Alliance rolls out online service
After a holdup of more than six months, a small-bank Internet alliance announced last year has finally rolled out a joint online service aimed at sharing investment costs among members.
Alliance partners said yesterday security enhancements and a revised implementation strategy was behind the delay in bringing the Internet service to the market.
The four banking members of NETAlliance which unveiled its online service yesterday are Asia Commercial Bank, Chekiang First Bank, International Bank of Asia (IBA), and Liu Chong Hing Bank - each committed 15 per cent of the upfront investment budget for the HK$300 million project.
Technology partner and project manager iMerchants holds the balance of the stake in the alliance - which is expected to become revenue-earning when new members are signed up.
'We were supposed to launch earlier, but we enhanced the security on the service and went through an audit to ensure we had a more than secure system,' said Bashar Samra, executive vice-president of IBA, which would chair the alliance.
'We also wanted to ensure that the four banks would launch the service at the same time and that we had a system that would be ready to have additional services offered in future,' he said.
Mr Samra added the HK$300 million committed by the alliance partners had not yet been fully spent.
IMerchant chairman and chief executive Leroy Kung Lin-yuen said the delay in offering the service - announced in May last year and originally scheduled to be operational by the fourth quarter - was due to a number of reasons.
'The biggest, obviously, was that all the banks wanted to get this right from the outset and technically this was important because it was not just about rolling out one phase of applications, but a multi-banking platform which allows more applications to be added,' Mr Kung said.
Initially the partners had focused on a single phase, he said, but during implementation work the emphasis had switched to a platform for future applications.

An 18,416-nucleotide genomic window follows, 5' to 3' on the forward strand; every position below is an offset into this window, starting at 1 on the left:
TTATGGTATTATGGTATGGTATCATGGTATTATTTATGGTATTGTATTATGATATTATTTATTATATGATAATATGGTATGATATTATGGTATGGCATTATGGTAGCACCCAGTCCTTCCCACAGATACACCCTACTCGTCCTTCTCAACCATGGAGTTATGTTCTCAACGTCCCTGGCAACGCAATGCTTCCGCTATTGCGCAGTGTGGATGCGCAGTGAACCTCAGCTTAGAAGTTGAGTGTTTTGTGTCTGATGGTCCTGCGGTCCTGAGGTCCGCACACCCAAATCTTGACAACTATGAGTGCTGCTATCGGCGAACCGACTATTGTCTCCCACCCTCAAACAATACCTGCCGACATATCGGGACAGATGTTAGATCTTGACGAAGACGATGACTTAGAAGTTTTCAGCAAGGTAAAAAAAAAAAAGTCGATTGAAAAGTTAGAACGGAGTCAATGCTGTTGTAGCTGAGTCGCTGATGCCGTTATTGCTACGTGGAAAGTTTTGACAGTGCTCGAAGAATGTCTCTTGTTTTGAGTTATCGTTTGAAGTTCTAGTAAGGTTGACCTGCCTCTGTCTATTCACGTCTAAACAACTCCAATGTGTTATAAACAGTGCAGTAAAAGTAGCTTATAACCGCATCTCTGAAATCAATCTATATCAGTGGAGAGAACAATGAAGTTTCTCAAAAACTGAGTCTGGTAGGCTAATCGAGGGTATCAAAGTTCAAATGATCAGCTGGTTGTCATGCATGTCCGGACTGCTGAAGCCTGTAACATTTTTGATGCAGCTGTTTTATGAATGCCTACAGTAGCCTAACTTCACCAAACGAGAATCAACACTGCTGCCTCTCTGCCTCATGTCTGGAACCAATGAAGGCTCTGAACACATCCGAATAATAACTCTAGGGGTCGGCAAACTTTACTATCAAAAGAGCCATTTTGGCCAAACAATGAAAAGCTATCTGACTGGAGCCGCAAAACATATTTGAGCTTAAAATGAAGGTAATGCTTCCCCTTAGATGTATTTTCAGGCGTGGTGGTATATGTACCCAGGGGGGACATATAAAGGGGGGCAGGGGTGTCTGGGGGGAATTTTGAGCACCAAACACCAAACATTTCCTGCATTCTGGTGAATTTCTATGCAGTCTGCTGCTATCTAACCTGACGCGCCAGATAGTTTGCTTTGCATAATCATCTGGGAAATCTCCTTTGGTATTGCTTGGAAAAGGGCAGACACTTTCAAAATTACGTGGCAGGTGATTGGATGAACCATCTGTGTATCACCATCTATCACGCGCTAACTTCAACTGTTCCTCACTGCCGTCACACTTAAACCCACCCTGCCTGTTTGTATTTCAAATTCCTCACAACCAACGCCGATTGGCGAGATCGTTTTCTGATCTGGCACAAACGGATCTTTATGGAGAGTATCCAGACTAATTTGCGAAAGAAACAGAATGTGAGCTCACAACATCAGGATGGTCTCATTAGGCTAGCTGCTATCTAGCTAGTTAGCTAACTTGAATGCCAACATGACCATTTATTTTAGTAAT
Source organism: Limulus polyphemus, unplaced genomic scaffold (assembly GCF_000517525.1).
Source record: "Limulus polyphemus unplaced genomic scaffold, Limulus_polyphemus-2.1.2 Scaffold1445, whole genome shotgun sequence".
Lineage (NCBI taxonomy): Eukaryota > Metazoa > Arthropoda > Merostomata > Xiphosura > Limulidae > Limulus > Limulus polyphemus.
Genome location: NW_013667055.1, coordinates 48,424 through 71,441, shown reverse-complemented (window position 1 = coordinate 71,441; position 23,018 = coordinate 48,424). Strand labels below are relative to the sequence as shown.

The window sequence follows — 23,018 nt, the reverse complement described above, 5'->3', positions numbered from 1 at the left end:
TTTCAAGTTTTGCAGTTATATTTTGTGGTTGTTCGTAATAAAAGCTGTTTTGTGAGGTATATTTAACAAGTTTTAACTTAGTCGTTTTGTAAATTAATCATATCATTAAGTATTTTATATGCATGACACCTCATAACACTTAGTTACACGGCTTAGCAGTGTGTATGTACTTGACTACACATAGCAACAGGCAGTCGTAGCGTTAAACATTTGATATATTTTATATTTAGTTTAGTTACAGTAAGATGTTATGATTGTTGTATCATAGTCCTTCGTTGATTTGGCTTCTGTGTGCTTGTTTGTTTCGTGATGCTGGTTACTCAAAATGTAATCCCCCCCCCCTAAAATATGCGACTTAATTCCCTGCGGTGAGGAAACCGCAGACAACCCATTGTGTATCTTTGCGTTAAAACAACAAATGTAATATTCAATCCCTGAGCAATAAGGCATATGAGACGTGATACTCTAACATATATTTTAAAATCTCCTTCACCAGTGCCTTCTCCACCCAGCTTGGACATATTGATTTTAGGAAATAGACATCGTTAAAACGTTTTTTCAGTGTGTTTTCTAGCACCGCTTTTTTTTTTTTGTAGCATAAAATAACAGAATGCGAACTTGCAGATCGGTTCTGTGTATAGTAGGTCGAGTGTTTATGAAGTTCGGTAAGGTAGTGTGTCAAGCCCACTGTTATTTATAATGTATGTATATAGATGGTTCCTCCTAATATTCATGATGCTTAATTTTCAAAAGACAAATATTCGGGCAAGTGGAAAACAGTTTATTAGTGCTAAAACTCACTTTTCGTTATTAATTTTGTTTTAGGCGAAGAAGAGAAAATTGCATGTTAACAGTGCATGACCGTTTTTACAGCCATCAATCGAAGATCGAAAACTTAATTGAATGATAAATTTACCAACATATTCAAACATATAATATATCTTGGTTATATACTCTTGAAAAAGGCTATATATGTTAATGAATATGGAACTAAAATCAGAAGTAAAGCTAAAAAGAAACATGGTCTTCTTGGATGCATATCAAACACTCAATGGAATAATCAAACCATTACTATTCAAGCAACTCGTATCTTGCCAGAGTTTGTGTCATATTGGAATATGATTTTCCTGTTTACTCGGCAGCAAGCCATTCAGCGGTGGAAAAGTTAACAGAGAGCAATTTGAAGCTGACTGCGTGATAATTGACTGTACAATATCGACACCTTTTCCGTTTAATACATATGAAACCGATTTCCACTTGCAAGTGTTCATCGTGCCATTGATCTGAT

Chekiang Bank is an unlisted subsidiary of Japan's Mizuho Financial Group, and the other three partners are the smallest of Hong Kong's listed banks.
Mid-tier banking rivals which chose not to join the alliance and go it alone would have spent between HK$100 million and HK$200 million each on establishing an Internet banking platform for their customers.
NETAlliance said yesterday its service would allow customers to log directly into individual member home pages, where they would find a range of services including account and transaction inquiries, fund transfers, statement inquiries, loan applications, time deposit placements, credit card payments and optional features such as mortgage valuations and Mandatory Provident Fund payments.
Alliance chairman Mike Murad said the facilities offered through Internet banking would be expanded to include stock trading in the future.
'The cost savings obtained through joining NETAlliance should be of great interest to the local banking industry,' said Mr Kung, who is also vice-chairman of the alliance.
'Each member bank is realising substantial operational cost savings through joining the online banking consortium rather than developing their own platform.
'As new member banks join, costs are expected to be reduced further.'